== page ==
Indigenous peoples of California

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A map of California tribal groups and languages at the time of European contact.

The Indigenous peoples of California are the indigenous inhabitants who have lived or currently live in the geographic area within the current boundaries of California before and after the arrival of Europeans. With over one hundred federally recognized tribes,[1] California has the largest Native American population and largest number of distinct tribes of any US state. Californian tribes are characterized by linguistic and cultural diversity.

The California cultural area does not exactly conform to the state of California's boundaries, and many tribes on the eastern border with Nevada are classified as Great Basin tribes, some tribes on the Oregon border are classified as Plateau tribes, and tribes in Baja California that do not cross into California are classified as Indigenous peoples of Mexico.[2]

Languages[edit]

Before contact, California Indians spoke over 300 dialects of approximately one hundred distinct languages. Most indigenous languages of California belong to three language families: Hokan, Penutian, and Uto-Aztecan, the first two being somewhat controversial classifications. Historically preceding these families are two ancient lineages, the Chumashan and Yukian families.[3] Algonquian and Athapaskan languages are also found, the latter being relatively recent immigrants. The large number of languages may be related to the ecological diversity of California, according to research released in 2013.[4][5]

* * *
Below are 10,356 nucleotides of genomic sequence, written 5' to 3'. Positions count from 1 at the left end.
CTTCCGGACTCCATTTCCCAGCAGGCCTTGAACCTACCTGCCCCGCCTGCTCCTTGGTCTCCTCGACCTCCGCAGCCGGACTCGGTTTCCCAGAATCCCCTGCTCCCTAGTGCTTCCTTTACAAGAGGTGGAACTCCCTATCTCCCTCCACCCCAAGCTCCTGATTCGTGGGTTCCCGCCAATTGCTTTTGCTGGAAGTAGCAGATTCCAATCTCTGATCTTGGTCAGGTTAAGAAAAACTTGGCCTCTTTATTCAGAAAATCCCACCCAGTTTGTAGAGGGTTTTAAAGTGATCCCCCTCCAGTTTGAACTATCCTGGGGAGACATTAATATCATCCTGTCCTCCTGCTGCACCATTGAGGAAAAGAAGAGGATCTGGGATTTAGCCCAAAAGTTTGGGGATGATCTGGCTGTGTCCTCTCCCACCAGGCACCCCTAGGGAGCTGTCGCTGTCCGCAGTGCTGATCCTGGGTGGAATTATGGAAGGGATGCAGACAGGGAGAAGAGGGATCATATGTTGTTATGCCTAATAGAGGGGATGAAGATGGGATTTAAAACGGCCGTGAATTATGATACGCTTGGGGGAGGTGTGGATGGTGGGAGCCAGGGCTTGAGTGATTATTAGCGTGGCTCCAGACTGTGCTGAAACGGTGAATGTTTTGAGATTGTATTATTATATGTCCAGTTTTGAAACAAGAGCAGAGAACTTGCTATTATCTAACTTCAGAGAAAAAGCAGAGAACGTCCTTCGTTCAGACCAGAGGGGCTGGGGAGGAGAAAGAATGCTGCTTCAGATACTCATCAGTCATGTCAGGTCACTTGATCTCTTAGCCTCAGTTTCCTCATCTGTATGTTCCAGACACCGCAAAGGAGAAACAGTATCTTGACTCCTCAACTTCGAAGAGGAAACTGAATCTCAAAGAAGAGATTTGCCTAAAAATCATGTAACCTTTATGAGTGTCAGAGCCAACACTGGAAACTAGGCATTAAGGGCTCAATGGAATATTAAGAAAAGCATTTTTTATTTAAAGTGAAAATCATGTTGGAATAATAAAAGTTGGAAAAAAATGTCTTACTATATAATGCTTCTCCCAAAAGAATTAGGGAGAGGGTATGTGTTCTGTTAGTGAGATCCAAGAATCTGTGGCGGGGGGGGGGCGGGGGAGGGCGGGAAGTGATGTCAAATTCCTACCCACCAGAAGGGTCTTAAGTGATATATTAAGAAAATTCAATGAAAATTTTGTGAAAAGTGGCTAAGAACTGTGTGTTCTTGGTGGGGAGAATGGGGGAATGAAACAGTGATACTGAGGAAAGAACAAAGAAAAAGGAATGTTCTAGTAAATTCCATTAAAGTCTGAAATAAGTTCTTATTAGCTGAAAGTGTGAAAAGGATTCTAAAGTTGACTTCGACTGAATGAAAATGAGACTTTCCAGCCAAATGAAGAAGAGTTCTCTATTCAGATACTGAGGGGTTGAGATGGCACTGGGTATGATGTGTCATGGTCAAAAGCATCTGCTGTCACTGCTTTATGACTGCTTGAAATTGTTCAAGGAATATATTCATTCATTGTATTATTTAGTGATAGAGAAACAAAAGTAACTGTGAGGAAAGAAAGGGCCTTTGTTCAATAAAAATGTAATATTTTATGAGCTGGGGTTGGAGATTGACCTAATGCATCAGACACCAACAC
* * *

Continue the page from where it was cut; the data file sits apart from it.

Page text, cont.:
History[edit]

Precontact[edit]

Evidence of human occupation of California dates from at the very least 17,000 BCE.[1] Prior to European contact, California Indians had 500 distinct sub-tribes or groups that consisted of 50 to 500 individual members.[2] The size of California tribes today are small compared to tribes in other regions of the United States. Prior to contact with Europeans, the California region contained the highest native American population density north of what is now Mexico.[2] Because of the temperate climate and easy access to food sources, approximately one-third of all Native Americans in the United States were living in California.[6]

Early Native Californians were hunter-gatherers, with seed collection becoming widespread around 9,000 BCE.[2] Due to the local abundance of food, tribes never had to till the soil. Two early southern California cultural traditions include the La Jolla Complex and the Pauma Complex, both dating from ca. 6050—1000 BCE. From 3000 to 2000 BCE, regional diversity developed with fine-tuned adaptations to the local environments. Traits recognizable to historic tribes were established by approximately 500 BCE.[7]

The indigenous people practiced various forms of forest gardening in the forests, grasslands, mixed woodlands, and wetlands to ensure availability of food and medicine plants. They controlled fire on a regional scale to create a low-intensity fire ecology that prevented larger, catastrophic fires and sustained a low-density "wild" agriculture in loose rotation.[8][9][10][11] By burning underbrush and grass, the natives revitalized patches of land and provided fresh shoots to attract food animals. A form of fire-stick farming was used to clear areas of old growth to encourage new in a repeated cycle; a primitive permaculture.[10]

Contact with Europeans[edit]

Different tribes encountered non-Natives at widely different times. The southern and central coastal tribes encountered Spanish and British explorers in the mid-16th century. In remote interior regions, some tribes did not meet non-Natives until the mid-19th century.[12]